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Jon

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Everything posted by Jon

  1. Here's the source of that STP sticker, Dan: From personal experience, they ended up on everything and anything, back in the day...
  2. @danthecapriman tat has arrived at stage 1 of their international travels. Stage 2 will be much further in distance and take an as yet undetermined amount of time but like the dark stuff:
  3. I'm trying to work out if that Wagoneer is a subtle remodelling of the Matchbox Wagoneer or not: Seems crazy to offer the same thing in both partner companies but I'm sure there's some logic in it, somehow. I'd say to bank that fiver instead of spending it on the Royal Mail truck from the tat market and put it in a mental pot for something down the line that's irresistible but potentially £5 overpriced...
  4. Referring to Cleemput's The Great Book of Corgi (which I nabbed a while back at a comparative bargain price), the jury on whether the Imp was sold separately are a little ambiguous: Launched in 1963 and noted as 2 items, so it seems possible that blue and bronze were launched at the same time and thus sold individually. But, there seems to be an emphasis on the 'flamboyant' blue, so who knows?! Also interesting that it's noted as withdrawn in 1966, as: The transporter was launched in 1966 and withdrawn in 1968, containing a Hillman Imp. The photo in the book shows the Imp as bronze - so possibily, it was withdrawn as blue in 1966, then sold in bronze (presumably exclusive to the transporter set) 1966-68? Either way, there's written and illustrated proof of the Wicker clad and Monte Carlo Minis being part of the set, so there's at least one part solved! EDIT: Seems the Monte Carlo Mini was substituted in 1967:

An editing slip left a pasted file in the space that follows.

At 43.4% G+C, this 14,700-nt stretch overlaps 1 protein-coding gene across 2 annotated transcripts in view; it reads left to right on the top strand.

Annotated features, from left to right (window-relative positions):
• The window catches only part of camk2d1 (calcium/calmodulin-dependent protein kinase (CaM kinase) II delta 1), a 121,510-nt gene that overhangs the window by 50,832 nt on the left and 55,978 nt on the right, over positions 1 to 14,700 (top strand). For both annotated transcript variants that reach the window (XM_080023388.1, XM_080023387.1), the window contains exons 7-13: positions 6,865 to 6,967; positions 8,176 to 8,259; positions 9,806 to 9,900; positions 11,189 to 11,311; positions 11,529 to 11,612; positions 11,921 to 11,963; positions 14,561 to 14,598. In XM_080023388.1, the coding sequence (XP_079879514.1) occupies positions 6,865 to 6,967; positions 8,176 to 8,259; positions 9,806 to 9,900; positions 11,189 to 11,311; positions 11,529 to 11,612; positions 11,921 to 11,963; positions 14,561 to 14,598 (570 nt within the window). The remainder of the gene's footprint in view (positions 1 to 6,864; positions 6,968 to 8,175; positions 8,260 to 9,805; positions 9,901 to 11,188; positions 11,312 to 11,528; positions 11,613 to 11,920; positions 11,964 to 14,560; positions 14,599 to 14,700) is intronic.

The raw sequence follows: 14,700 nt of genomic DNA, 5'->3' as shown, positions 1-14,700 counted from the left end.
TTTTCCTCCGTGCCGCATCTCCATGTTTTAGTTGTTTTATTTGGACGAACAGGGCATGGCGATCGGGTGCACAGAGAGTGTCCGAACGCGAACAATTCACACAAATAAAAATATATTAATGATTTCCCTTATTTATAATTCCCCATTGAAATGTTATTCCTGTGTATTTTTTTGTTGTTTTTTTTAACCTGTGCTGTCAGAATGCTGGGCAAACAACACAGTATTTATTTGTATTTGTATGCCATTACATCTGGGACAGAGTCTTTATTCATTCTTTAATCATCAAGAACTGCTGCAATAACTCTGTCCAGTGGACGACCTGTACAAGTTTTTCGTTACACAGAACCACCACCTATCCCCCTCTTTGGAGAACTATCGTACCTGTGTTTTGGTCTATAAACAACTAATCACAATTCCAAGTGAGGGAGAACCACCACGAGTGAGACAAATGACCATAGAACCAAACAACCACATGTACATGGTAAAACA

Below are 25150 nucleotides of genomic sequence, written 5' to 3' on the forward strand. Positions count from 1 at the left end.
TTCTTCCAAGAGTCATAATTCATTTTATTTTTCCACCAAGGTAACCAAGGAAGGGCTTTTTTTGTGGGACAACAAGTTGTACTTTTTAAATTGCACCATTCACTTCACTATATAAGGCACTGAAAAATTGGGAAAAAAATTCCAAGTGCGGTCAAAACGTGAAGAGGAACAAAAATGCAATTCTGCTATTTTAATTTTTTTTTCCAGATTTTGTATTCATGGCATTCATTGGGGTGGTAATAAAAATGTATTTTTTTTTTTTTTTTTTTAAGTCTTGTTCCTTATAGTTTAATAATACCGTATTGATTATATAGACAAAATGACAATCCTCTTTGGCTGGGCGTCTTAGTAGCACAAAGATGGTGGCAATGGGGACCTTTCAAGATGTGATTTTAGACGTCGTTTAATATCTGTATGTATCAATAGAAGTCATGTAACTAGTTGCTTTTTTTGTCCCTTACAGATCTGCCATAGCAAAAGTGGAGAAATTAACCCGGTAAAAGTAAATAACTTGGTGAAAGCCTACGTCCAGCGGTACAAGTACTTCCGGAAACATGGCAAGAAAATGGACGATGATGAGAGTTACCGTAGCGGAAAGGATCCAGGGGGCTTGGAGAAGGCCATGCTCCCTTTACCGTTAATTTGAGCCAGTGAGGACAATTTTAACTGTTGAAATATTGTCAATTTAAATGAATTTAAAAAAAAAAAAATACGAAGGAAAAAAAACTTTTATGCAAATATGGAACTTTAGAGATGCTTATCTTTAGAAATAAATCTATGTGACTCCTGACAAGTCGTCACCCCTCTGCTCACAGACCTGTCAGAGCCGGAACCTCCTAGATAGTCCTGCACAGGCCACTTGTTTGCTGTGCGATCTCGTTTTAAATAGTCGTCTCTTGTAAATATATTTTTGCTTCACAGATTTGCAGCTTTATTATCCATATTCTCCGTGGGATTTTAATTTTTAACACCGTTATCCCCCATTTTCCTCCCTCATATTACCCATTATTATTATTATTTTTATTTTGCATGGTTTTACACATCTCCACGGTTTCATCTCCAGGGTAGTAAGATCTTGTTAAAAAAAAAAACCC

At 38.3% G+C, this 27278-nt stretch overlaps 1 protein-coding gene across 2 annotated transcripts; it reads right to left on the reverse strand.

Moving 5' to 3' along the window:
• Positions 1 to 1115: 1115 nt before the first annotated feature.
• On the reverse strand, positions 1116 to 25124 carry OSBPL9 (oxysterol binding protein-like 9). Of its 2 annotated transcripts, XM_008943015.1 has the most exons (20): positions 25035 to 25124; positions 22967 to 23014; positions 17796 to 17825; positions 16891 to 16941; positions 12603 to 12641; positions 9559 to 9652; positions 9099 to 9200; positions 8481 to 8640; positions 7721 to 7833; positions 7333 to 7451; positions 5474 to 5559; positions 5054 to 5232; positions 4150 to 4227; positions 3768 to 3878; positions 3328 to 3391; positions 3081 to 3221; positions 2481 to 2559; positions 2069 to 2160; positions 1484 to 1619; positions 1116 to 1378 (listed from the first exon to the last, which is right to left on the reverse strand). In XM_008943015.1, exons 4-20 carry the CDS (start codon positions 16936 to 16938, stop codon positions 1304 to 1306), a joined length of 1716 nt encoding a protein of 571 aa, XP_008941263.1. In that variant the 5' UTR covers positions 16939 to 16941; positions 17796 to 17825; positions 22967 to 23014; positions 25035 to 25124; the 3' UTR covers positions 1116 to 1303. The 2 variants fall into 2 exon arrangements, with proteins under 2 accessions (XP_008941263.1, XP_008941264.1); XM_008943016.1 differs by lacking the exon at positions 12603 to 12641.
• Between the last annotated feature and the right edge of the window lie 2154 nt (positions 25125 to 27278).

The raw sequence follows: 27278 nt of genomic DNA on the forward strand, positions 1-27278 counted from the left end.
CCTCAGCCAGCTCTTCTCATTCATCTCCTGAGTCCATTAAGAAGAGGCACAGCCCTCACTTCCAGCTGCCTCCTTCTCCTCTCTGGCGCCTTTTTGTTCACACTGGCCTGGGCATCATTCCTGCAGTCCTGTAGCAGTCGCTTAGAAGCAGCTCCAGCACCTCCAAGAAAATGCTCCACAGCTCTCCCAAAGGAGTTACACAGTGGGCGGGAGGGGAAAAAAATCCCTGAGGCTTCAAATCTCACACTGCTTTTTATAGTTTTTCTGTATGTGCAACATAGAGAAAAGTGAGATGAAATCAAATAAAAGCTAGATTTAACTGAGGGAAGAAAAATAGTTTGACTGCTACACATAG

5. Watcher lads, let me tell you about a nice little score I got just now from my favourite community charity shop, which is in the next town along. I go mostly for the "fill a bag for $5" (£2.50-ish) deal they have on clothes, which is ideal for work/garage stuff that gets all messed up. Anything that doesn't fit goes back to them but I don't mind the gamble, when I can stuff 11 shirts and a pair of shorts into the free bag: Anything buggered also makes good rags too, although from cleaning out the garage, it seems like I have plenty of those already... Anyway, as I exited the shop, I noticed a dog-eared but very interesting box piled up in their car park. Here's what was in it: Some Lego! Albeit very dirty Lego - or least, the bits that are loose. Forensic investigation of the filthy page 31 deemed this the point at which play stopped. And I can already see at least 1 mistake. Actually, even the bagged stuff has some external filth and there's a strong cigarette odour, so the bags will get a clean and I'll disassemble and wash the loose bits. And here's the dog-eared box in question! And some more loose smelly bits. I'm hopeful that it's complete, since only stage 1 was partially built. Anyway, I nipped back in the shop and asked how much. Once the lady at the till ascertained it wasn't from the free toys pile(!), she said "coupla bucks?". You should've seen her eyes widen when I handed over a $10 note and increased her offer five-fold. (It's at this juncture that I hasten to add that in my excitement, I hadn't even noticed that items were still bagged, as I'd have been a bit more generous). Anyway, should keep me entertained for about £5!